@Override
                    public void onComplete(Result result)
                    {
                        System.out.println(result.getResponse().getStatus());
                        System.out.println("Request completed");
                    }
                });
        
        //client.stop();       
    }
}

An asynchronous GET request is sent to a specified website.

client.newRequest("http://www.something.com")
        .send(new Response.CompleteListener()
        {

An asynchronous request is created by passing a listener to the send() method.

@Override
public void onComplete(Result result)
{
    System.out.println(result.getResponse().getStatus());
    System.out.println("Request completed");
}

The onComplete() method is a callback method invoked when the request-response conversation has ended.

//client.stop();       

In non-blocking processing, calling stop() may lead to an exception. The method must be called outside of the client thread. The application has to be ended with the Ctrl+C key combination or by explicitly killing the process. The next example brings a cleaner solution.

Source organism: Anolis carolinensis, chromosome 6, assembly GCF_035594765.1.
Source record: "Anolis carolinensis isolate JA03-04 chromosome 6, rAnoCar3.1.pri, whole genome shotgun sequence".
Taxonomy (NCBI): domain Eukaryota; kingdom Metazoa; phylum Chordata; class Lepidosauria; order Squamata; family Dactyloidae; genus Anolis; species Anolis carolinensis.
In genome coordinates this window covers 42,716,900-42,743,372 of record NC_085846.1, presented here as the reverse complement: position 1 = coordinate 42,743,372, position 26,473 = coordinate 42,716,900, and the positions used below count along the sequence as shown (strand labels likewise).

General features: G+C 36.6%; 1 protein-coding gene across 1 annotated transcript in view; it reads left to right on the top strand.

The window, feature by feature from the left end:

CountDownLatch

A CountDownLatch is a synchronisation aid that allows a thread to wait until a set of operations being performed in another thread completes.

package com.zetcode;

import java.util.concurrent.CountDownLatch;
import java.util.concurrent.TimeUnit;
import java.util.concurrent.atomic.AtomicReference;
import org.eclipse.jetty.client.HttpClient;
import org.eclipse.jetty.client.api.Response;
import org.eclipse.jetty.client.api.Result;

public class HttpClientLatch {

    public static void main(String[] args) throws Exception {

        HttpClient client = new HttpClient();
        client.start();

        final AtomicReference<Response> responseRef = new AtomicReference<>();
        final CountDownLatch latch = new CountDownLatch(1);

        client.newRequest("http://www.something.com")
                .send(new Response.CompleteListener() {

                    @Override
                    public void onComplete(Result result) {
                        if (result.isSucceeded()) {
                            responseRef.set(result.getResponse());
                            latch.countDown();
                        }
                    }
                });

        boolean val = latch.await(10, TimeUnit.SECONDS);
        
        if (!val) {
            System.out.println("Time has elapsed.");
            System.exit(1);
        }
        
        Response response = responseRef.get();